I’m Fine

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Hello world!

 

After a long unintended hiatus (again), I’m returning to write this post. If you’re wondering why my blog has been pretty much dead for awhile the answer is simply, I’ve been unhappy. Rather than write about how life has been kicking me in the metaphorical balls lately, I figured radio silence was the most appropriate course of action. As they say, if you can’t say something nice, and all that jazz. I’m still working through some stuff but I wanted to get some stuff of my chest, so here goes.

 

First and foremost, I want to junk-punch the moron who decided it was  socially appropriate to pretend that everything in life is fine when it totally isn’t. I mean really??! It sucks!

Imagine you are having a shitty day and one of your friends comes up to you in great spirits. What are you going to say when she asks about how you’re doing? “I’m fine” You could be going through some painful experience and rather than say you’re having a tough time, you lie. 

Why is it that we are so ashamed of being upset/unhappy, that we’d rather lie our asses off and pretend that life is all sunshine and daisies? Mental health is such a stigma in the U.S. it’s ridiculous. Hell, you could admit to being an adulterer and you’d be better received than if you were to admit that you are depressed. It’s funny really.

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Welp, let’s challenge the status quo. It starts with acceptance. It’s totally ok to have a bad day, week, month. Don’t be ashamed, understand that in life, there are hills and valleys and it’s not always going to be perfect.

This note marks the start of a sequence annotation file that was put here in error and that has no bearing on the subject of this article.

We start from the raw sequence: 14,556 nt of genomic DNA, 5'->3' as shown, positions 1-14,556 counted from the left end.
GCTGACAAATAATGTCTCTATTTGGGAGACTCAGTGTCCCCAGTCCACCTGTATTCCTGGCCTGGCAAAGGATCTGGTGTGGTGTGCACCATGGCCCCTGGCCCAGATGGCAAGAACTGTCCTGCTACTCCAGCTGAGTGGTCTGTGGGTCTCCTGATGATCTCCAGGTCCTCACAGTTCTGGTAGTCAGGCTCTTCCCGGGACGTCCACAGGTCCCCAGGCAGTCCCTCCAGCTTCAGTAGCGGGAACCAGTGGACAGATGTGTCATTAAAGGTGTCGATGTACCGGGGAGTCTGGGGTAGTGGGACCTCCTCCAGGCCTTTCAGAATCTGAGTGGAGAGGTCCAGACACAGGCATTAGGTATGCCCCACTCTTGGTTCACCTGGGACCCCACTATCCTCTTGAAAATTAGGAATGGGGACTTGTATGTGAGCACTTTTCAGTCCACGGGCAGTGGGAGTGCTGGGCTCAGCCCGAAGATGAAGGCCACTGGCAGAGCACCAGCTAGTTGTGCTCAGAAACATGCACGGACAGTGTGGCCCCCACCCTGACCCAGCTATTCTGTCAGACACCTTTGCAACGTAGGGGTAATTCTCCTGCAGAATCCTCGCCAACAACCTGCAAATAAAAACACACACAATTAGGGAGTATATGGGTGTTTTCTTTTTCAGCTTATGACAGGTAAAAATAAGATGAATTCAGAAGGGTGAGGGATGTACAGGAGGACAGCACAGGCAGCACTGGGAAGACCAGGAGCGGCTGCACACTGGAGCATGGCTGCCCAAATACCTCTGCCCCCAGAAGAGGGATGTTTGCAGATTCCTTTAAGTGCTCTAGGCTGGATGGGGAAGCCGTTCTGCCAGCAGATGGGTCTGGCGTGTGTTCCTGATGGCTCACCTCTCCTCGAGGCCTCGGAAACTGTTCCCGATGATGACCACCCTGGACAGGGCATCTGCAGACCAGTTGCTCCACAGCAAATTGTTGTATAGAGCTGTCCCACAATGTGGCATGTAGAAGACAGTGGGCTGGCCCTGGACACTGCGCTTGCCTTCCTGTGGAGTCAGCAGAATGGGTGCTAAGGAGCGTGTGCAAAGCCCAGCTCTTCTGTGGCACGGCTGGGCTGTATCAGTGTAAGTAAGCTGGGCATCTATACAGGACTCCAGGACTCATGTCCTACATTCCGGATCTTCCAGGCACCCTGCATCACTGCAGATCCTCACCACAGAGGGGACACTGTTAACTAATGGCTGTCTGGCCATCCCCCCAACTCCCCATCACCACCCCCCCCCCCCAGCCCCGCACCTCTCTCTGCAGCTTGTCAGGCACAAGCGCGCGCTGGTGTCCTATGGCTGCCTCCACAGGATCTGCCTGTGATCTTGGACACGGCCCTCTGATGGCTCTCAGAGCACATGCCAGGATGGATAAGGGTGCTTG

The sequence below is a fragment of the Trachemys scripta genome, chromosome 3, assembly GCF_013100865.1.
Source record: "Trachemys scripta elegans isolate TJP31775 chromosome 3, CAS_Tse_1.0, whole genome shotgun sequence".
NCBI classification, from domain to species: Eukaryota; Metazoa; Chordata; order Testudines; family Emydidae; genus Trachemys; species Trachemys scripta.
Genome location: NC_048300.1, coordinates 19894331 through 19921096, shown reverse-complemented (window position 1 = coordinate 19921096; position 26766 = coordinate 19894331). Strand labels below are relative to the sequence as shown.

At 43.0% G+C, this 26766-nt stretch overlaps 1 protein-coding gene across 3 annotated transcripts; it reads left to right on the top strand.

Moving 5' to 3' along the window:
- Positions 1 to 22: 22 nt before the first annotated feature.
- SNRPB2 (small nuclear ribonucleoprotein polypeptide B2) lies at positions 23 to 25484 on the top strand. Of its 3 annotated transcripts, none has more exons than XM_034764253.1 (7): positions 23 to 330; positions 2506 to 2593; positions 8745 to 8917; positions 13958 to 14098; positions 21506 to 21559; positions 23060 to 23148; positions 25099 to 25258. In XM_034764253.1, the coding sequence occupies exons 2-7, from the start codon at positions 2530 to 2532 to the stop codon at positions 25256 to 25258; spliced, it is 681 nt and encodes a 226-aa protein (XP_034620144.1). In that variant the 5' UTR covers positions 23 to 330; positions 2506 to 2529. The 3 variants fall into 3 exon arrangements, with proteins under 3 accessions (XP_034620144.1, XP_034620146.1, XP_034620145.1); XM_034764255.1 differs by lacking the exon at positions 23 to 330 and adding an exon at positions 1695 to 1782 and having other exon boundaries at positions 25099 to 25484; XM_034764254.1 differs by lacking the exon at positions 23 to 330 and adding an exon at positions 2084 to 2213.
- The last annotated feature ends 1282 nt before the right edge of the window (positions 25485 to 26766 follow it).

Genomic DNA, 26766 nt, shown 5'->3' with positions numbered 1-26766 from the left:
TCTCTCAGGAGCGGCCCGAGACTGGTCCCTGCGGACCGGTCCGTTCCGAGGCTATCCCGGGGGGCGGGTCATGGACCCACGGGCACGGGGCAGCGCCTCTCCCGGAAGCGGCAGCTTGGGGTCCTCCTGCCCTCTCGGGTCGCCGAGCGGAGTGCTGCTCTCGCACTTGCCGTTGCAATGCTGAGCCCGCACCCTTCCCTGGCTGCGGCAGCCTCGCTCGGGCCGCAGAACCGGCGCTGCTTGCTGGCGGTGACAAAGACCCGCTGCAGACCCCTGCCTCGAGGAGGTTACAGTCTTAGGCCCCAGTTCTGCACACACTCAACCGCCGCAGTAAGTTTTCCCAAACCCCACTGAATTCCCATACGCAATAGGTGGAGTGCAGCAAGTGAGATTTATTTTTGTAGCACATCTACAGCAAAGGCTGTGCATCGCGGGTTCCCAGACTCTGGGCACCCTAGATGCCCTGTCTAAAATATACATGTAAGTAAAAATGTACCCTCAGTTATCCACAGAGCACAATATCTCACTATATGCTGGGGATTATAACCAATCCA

• Be understanding, if you know someone who seems to be out of sorts.
  • Be supportive, give them their space, but if they need an ear, be there for them.
  • Be respectful, when they do come to you, keep an open-mind and don’t treat them like they are a freak of nature.

Everyone gets down in the dumps from time to time. We’d all get along better if we actually were honest about our feelings. Right now, I’m not 100% fine and that’s ok. But soon I will be! 🙂 

Live Like It’s the 90s

Ever notice how difficult it is to commit to say, anything?

Remember when you made plans with friends to meet up at the movies? Well back in the dark ages, there was no way really communicate with your friends, your parents just simply dropped you off at the theater and you all magically showed up. What a concept?! I’m sure this practice seems archaic to younger folks, but back then, when plans were made, you kept them, because there was no way to back out.

The one thing I love about technology is that we can instantly get in contact with one another. It also allows us to be flaky little sons of guns as well. Since we can easily talk to each other and make plans, it ultimately gives us the option to say no right up to the event itself. Why is it that we don’t follow through with plans then turn around and complain about not having reliable friends? It’s like a never-ending conundrum.  Let’s be honest, how many times have you made plans to only bail on them at the last minute? I’ve done it more times than I’d like to admit. Interestingly enough, I was talking about this with a girl I met at the dog park today and she admitted to being in the same boat as me. So in an effort to live more organically, I’ve decided to opt into a more 90s kind of life.